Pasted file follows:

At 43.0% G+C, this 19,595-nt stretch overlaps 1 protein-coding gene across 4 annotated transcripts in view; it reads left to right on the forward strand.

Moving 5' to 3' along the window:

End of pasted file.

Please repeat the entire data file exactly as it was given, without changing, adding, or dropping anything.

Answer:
At 43.0% G+C, this 19,595-nt stretch overlaps 1 protein-coding gene across 4 annotated transcripts in view; it reads left to right on the forward strand.

Moving 5' to 3' along the window: